A homecoming to Iruppu Falls

A chance trip to Iruppu Falls at the foot of the Brahmagiri peak in southern Coorg brought back a rush of old trekking memories
The falls, not yet at their most splendid, are captivating

In 2006, a little after my broken humerus had regained its sense of humour, I ventured on a drive to Iruppu Falls from Bangalore with my still rather newly-wed wife and camper extraordinaire Sahastrarashmi, whom I’d known for about a year. Along with us were four others.

The Lakshmanatheertha flows towards the temple after descending from Brahmagiri at Iruppu Falls

We freshened up at the rooms behind the very serene Rameswara temple at Lakshmanatheertha (Rama’s brother Lakshmana is believed to have meditated here) and passed the falls, after which we began our climb to Brahmagiri with great aplomb. Having driven all night and having stayed up sleepless with excitement for unnumbered nights before that, I was pretty blown. A kilometre into the steep climb I realised with anguish that the five heavy bird books that I was carrying in my backpack were an unnecessary and foolhardy choice of reading material, especially considering the fact that there was not going to be any electricity up there at Narimala. 

Behind every ambitious but unsuccessful climber is a woman who knows better. Anitha propped me up by my divine behind every time I skidded back under the weight of my burden. When I reached Narimala, we pitched tent. I passed into a deep, snoring slumber and woke up only just before sundown when dinner had been cooked. That was that (read more about that trip here).

In March this year, I happened to visit Iruppu Falls again quite by chance on a writing assignment for Outlook Traveller with photographer Jyothy Karat

It was a strange sort of homecoming for me, though this time climbing the peak was not on the agenda. On my last visit the temple wore a serene, old-world charm. Five years later it had been given a concrete facelift of which the management was doubtless very proud. The temple office even controlled our access to the falls. Though we reached there at 7 AM, we were turned away and asked to return an hour later.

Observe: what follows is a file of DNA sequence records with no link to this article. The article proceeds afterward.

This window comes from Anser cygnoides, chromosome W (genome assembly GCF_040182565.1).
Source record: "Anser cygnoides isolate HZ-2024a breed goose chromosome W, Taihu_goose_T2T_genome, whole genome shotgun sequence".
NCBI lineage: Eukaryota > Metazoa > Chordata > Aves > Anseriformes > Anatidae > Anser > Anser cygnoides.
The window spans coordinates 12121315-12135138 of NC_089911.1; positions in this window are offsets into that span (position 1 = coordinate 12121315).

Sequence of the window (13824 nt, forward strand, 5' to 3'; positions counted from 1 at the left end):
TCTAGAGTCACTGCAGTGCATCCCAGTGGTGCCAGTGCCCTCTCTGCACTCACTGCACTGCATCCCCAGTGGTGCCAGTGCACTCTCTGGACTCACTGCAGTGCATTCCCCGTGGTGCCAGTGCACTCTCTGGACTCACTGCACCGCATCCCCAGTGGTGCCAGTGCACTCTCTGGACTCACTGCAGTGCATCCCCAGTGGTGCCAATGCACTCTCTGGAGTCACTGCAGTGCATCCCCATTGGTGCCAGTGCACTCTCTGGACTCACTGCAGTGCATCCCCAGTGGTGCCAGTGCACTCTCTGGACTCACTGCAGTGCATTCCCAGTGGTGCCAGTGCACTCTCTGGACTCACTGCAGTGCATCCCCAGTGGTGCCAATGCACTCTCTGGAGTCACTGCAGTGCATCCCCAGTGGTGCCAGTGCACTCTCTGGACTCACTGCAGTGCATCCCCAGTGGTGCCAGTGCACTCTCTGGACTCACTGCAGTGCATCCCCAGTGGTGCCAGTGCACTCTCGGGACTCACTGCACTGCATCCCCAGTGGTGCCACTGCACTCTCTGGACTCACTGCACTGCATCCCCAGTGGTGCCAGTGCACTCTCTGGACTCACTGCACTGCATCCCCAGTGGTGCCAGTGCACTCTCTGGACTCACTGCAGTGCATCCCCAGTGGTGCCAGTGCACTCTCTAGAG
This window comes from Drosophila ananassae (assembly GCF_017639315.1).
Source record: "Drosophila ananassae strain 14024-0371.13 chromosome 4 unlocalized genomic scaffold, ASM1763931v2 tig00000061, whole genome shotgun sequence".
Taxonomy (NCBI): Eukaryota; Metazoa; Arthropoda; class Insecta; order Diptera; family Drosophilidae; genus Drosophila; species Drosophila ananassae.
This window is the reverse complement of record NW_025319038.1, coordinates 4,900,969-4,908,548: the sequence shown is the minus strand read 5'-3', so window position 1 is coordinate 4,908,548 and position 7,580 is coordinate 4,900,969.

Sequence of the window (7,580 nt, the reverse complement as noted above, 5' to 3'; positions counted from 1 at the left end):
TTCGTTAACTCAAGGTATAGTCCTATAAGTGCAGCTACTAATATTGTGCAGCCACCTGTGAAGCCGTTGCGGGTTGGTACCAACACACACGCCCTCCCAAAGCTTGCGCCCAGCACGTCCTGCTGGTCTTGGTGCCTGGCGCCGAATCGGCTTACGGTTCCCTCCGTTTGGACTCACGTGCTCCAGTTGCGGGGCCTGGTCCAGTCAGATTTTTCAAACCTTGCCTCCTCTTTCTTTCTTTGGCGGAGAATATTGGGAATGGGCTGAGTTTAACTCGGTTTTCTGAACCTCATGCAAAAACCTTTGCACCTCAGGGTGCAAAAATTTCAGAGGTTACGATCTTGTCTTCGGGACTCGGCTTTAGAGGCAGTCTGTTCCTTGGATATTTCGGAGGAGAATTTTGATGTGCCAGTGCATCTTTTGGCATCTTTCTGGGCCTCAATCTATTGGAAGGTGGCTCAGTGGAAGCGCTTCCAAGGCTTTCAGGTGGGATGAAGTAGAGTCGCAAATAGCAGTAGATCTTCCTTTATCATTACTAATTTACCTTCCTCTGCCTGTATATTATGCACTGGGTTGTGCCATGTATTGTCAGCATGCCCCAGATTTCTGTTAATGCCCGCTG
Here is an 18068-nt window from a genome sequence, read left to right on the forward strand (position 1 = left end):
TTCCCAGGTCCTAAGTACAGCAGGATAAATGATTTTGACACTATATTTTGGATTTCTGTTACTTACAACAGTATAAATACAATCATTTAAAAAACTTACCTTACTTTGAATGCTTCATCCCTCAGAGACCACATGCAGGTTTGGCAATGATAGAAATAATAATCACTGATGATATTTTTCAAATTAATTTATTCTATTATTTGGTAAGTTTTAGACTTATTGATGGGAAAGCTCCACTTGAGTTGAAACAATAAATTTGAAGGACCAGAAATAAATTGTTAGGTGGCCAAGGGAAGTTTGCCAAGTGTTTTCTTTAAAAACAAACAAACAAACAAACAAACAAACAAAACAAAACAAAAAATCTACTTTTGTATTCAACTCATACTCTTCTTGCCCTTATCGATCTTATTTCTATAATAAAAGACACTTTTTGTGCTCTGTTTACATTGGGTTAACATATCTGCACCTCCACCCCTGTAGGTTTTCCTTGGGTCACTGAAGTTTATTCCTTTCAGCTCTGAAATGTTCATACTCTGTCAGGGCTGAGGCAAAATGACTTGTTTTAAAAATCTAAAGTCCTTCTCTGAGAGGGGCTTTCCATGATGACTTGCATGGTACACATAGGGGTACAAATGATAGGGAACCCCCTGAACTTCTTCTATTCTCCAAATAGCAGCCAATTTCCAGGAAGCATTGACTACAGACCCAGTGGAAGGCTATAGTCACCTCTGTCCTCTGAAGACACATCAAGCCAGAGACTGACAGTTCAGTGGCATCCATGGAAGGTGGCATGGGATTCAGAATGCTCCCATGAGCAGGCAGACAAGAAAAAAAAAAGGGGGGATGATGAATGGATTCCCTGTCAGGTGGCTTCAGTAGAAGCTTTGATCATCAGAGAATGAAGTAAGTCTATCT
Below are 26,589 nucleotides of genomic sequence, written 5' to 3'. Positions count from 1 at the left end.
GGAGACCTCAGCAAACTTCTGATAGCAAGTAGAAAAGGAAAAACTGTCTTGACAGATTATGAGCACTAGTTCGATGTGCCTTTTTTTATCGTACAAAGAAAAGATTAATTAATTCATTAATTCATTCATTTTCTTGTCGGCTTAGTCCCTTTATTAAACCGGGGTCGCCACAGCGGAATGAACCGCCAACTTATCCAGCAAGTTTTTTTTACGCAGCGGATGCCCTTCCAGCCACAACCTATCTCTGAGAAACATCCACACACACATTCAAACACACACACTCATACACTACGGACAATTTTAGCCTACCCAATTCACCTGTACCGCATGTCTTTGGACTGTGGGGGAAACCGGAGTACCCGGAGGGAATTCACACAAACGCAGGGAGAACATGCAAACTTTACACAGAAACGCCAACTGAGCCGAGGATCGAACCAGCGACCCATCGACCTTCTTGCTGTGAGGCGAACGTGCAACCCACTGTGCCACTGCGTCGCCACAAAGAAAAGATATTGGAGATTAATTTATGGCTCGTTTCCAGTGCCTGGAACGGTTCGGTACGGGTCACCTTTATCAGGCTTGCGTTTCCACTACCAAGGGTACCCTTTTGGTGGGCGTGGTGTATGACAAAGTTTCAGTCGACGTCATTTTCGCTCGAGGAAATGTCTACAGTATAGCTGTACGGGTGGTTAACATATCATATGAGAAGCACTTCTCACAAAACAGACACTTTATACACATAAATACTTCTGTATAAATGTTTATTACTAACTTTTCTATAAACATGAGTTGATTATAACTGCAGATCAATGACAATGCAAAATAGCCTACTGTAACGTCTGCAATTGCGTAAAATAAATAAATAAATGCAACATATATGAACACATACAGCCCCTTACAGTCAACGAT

The Rameswara temple  at Lakshmanatheertha in Iruppu has got itself a concrete makeover though the old temple looked far more tranquil

Returning as appointed, we lingered about the falls, taking pictures and marvelling at the butterflies mud-puddling beside the rock pools — Jays, Blue Mormons, Paris Peacocks, Malabar Banded Peacocks, Bluebottles… Nabokov would have run amok! 

A few men enjoying a pounding shower under the falls began to perform for the camera (or the cameraperson, I imagined). After humouring them for a few shots, Jyothy got down to business, trying to click women bathing (fully dressed, of course) under the cascade. One of those splendid shots made it to Outlook Traveller’s May 2011 issue along with my travelogue

An ant-mimicking spider (Mymarachne) overwhelms a cricket nearly five times its size

On the steps leading up to the falls, a great breakfast battle raged on — an ant-mimicking jumping spider (Myrmarachne) was overwhelming a brown cricket with its venomous bite. The encounter must have lasted a good ten minutes until the dogged little predator beheaded the immobilised cricket, which was at least five times its size.

Around us the day warmed, though we were still ensconced in the cool comfort of the forest. A Crested Serpent Eagle whistled from high above as it soared on a thermal. Great lianas hung like enormous pythons over the stepped walkway. Wood spiders sealed the gaps in the canopy with giant, invisible orbs.

Ancient lianas cleave the view

An Asian Fairy Bluebird’s chirrupy gurgle sought me out but the bird itself was a shadowy presence concealed in dense foliage. Racket-tailed and Bronzed Drongos flitted in the glades. Malabar Whistling Thrushes hopped on the path ahead, unruffled by our presence. Punch-drunk sunbirds brawled over blossom nectar while peaceable White-eyes cheeped feebly from the tender, sun-drenched treetops. 

Bright red Coral blossoms dropped spent from the canopy in the aftermath of a morning feeding frenzy as mynas, sunbirds, orioles and starlings tucked into a nectar binge. On the earthy path black ants with piercing bites (as I discovered with agony while trying unsuccessfully to photograph them) marched in steady lines. 

Iruppu is still fairly wild despite the rush of pilgrim-tourists and sundry merry-makers. Yet, the odd plastic bottle still bobs in the stream and the rocks are slippery with effluent soap, shampoo and oil from the bathers. Trash appears to be collected regularly, for we did not see too much litter on the path. 

Everywhere, the forest department has erected signs persuading tourists to be on their best behaviour. Despite the noble intent behind them, most were hilarious. And since those are best seen to be believed, I’ll leave you to enjoy them. 

Tigers on honeymoon are perhaps on a meatless diet, eh?

Shikari Shambhu redux
Perhaps the macaque ought to wear its loins in the right place

Thanks to Jyothy Karat for her picture of the ant-mimicking jumping spider
Text and other photographs by Beej



  • Beej

    Founder-editor of The Green Ogre, Beej began this blog as a solo writing project in 2006. A communications professional, he has worked as a corporate storyteller, journalist, travel writer, cartoonist and photo-blogger. He was formerly the founder-editor of Yahoo India's travel site.

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